Thoughts | Pay-What-You-Like


Anyone involved in the attempted sale of musical data is going to have to come to terms with a few things. The time when profitable swathes of the population were willing to spend £10 on a piece of plastic with music on it has passed. We can debate the morality and pathos of this forever but it will not change it.

Music is and will be digital.

The idea that there exists a solution to the problem of illegal digital distribution is no more than a fantasy. DRM appendages will always be removable by committed amateurs and file-sharing will not be discouraged by the raising of awareness or prosecution of teengaers. Even if ways of effectively locking files and enforcing copyright law were to be developed - they would do nothing but alienate the very people that music depends on.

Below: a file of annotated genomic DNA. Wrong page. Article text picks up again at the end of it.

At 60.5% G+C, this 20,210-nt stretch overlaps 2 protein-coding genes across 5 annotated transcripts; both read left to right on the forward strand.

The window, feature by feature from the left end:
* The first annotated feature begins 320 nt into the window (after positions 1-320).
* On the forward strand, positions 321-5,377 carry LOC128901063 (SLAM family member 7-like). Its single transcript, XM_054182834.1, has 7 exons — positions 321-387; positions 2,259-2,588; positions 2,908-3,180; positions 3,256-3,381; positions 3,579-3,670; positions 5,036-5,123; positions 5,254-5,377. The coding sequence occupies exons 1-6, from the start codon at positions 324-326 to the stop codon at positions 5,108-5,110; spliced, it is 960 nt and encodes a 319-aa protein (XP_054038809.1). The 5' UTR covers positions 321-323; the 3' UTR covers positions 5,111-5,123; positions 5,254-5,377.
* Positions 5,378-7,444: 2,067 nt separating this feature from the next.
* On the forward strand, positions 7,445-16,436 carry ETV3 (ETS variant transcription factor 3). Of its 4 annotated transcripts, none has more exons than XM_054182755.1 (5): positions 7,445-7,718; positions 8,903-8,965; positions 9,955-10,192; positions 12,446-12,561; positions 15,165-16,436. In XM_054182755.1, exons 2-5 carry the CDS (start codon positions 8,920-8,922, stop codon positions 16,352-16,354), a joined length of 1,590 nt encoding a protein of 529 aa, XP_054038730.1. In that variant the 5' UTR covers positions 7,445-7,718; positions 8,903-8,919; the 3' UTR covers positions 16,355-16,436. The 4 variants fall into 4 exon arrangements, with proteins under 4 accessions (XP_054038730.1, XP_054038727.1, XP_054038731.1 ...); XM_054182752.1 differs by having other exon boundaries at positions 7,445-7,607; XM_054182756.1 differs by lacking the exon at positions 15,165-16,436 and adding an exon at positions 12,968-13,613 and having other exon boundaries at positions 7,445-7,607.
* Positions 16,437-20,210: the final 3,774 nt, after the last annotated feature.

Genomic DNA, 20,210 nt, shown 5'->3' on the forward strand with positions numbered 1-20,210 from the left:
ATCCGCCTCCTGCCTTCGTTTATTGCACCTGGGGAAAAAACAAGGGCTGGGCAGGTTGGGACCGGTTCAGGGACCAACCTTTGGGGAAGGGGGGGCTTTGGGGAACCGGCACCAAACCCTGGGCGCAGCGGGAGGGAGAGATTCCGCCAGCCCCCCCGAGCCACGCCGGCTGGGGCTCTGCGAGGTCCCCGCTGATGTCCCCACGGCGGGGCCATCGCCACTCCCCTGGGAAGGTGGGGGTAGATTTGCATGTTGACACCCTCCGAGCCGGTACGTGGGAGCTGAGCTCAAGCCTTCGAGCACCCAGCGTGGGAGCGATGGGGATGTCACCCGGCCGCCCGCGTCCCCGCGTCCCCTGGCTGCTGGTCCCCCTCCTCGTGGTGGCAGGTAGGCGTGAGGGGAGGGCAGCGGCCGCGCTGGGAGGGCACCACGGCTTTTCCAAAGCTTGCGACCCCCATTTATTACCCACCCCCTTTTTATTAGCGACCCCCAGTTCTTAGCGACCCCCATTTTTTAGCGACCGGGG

We must stop seeing the fans as the enemy.

These are not problems for artists or audiences - they are problems for an industry that has seen its business models trashed by the changing reality. With the possibilities of the internet rapidly becoming clearer, we can see that an artist need not make a 30p royalty on each of a thousand CDs if they can make a £3 profit on each of 100 downloads. The industry is the only thing that needs to lose out. Industries end. Music endures.

At corporate records, we believe that the Pay-What-You-Like model benefits artists and audiences.

Audiences always say, when surveyed, that they are willing to pay for music but that they want their money to go to the artists themselves. Pay-What-You-Like makes them think about that at the moment that they start a download and makes it easy for them to act on any guilt they might feel. At the same time it removes the incentive to post the music elsewhere as, once you enter a zero in the payment field, you have a free download. Pay-What-You-Like recognises that many people will download your music for free whatever you do - but it brings it back into your control.

Your audience will know where the music came from and where their money will go if they choose to pay for it. It seems counter-intuitive, but it works.